Murdaugh's paralegal testifies about rehab text: 'Did the most damage to the ones I love the most'

WALTERBORO, S.C. — Alex Murdaugh’s paralegal testified Wednesday at his double murder trial about the betrayal she felt when she discovered he lied and manipulated to steal millions of dollars from clients.

Annette Griswoldtold jurors about Murdaugh's efforts to steal millions from his family law firm and multiple clients. Murdaugh, 54, has been accused of killing his family in an attempt to distract from his financial crimes and buy time and sympathy.

Griswold described her fear of retaliation and told jurors of Murdaugh's "Tasmanian Devil" personality which changed after the killings. She said he seemed to have his "ass on his shoulders" and would shout at staff in anger.

But Murdaugh was a dedicated family man, Griswold said, who was unable to stay at the family home where the killings took place and struggled to stay focused.

During Griswold's testimony, lead prosecutor Creighton Waters entered into evidence a text from Murdaugh to Griswold that was sent after the murders and Murdaugh's initial arrests — texts that were sent while the disgraced lawyer was in drug rehab.

The text read, in part: "The worst part is, I did the most damage to the ones I love the most."

Following Murdaugh's termination from his family's law firm in September 2021, Murdaugh issued a statement admitting a long-time opioid addiction. Later, amid his financial crime indictments, he was also charged with a multi-county drug trafficking scheme.

Following Griswold's testimony, Michael Gunn, a principal founder of Forge Consulting, testified that Murdaugh's alleged "fake Forge" activities were not legitimate, nor were they associated with his Forge operations - adding more names in the financial-crime-motive coffin put forward by the state.

Wednesday's testimony was disrupted after state agents said a bomb threat was called into the courthouse. The trial restarted around 3 p.m. after police searched the courthouse with testimony on Murdaugh's vehicle data.

South Carolina Law Enforcement forensics expert Brian Hudak and FBI expert Dwight Falkofske testified on Murdaugh's vehicle data.

Hudak testified that he helped retrieve the entertainment system and OnStar module from Murdaugh's 2021 Chevy Suburban, the vehicle that Murdaugh was driving on the night of the murders. Falkofske, an electronics engineer and automotive forensic specialist, testified about the FBI's analysis of this data.

The analysis showed when the vehicle was in and out of gear but no explanation was given on the data's significance.

Before the bomb threat Wednesday, gunshot forensics expert Megan Fletcher returned to the stand for cross-examination about gunshot primer residue found on Murdaugh's hands, clothing, seatbelt, and a blue raincoat found at his parent's home.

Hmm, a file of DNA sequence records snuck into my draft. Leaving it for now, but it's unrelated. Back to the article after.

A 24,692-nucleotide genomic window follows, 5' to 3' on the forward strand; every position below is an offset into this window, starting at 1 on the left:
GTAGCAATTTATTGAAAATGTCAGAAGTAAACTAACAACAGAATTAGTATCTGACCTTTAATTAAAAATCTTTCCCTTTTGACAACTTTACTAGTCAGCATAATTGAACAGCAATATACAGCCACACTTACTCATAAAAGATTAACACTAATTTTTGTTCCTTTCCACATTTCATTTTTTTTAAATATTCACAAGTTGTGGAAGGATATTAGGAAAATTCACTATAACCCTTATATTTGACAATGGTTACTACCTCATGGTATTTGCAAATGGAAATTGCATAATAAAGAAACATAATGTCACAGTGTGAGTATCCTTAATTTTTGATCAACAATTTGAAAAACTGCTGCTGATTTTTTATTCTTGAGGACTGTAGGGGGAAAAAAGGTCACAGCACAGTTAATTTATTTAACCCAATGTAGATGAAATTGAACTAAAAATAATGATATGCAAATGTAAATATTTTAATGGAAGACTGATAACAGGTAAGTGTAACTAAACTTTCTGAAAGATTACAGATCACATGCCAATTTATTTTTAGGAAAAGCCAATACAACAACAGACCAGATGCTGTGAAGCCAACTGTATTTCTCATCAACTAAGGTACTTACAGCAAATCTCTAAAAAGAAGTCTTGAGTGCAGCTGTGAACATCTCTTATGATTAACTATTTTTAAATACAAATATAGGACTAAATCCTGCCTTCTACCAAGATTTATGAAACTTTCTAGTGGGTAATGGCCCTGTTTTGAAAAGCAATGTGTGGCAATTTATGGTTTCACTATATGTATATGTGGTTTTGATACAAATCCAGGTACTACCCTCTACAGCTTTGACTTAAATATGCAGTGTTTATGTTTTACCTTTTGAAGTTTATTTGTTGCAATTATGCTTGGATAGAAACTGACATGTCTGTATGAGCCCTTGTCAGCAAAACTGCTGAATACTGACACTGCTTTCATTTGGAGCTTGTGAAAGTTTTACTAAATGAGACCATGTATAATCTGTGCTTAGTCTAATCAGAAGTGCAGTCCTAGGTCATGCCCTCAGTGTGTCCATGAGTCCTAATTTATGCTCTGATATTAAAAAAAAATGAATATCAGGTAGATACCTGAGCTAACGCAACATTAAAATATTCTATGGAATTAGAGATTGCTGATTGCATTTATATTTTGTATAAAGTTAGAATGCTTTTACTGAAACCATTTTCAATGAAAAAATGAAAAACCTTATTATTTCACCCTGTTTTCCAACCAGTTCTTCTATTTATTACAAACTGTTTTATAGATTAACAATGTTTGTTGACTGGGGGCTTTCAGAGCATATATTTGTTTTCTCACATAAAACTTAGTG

The court will reconvene Thursday morning with the cross-examination of Falkofske by Murdaugh's defense team..

Who is Alex Murdaugh?

Murdaugh, part of a legal dynasty in Hampton County, is charged with fatally shooting his wife, Maggie Murdaugh, and son, Paul Murdaugh, at their home on June 7, 2021. After a verdict is reached on those charges, Murdaugh, who is jailed in the state capital on a $7 million bond, must then stand trial on roughly 100 financial and drug-related charges.

Members of the public wait to be let into the Colleton County Courthouse to watch day 13 of Alex Murdaugh's double murder trial in Walterboro, S.C., on Wednesday, Feb. 8, 2023.
Members of the public wait to be let into the Colleton County Courthouse to watch day 13 of Alex Murdaugh's double murder trial in Walterboro, S.C., on Wednesday, Feb. 8, 2023.

What happened at the courthouse?

A Colleton County Sheriff's Office deputy was seen sprinting across the grounds of the courthouse, panic in his voice as he yelled for people to clear the area. Court attendees exited the building through the front, sweeping stairs — ones not normally used by the public.

Murdaugh was taken from the courthouse and driven from the property in a large black van, according to reports from journalists outside of the courthouse. There was a heavy police presence in the area, and law enforcement formed a perimeter around the courthouse square.

Murdaugh's family members, including his surviving son, Richard "Buster" Murdaugh Jr., and several student groups on field trips, were at the courthouse at the time.

The South Carolina Law Enforcement Division confirmed that a bomb threat was received by personnel at the Colleton County Courthouse, part of the 14th Judicial Circuit where Murdaugh's ancestors once held legal power for 85-plus years as solicitors.

Just a few hours after jurors began hearing testimony, Judge Clifton Newman ordered that the courtroom be evacuated. The South Carolina Attorney General's Office confirmed that the threat was "phoned in."

"The building has been evacuated and SLED along with the Colleton County Sheriff’s Office are investigating the threat," law enforcement said in a statement.

Contributing: Thao Nguyen, USA TODAY; The Associated Press

Contact Breaking News Reporter N'dea Yancey-Bragg at or follow her on Twitter @NdeaYanceyBragg

This article originally appeared on USA TODAY: Alex Murdaugh murder trial: Paralegal details lies committed by lawyer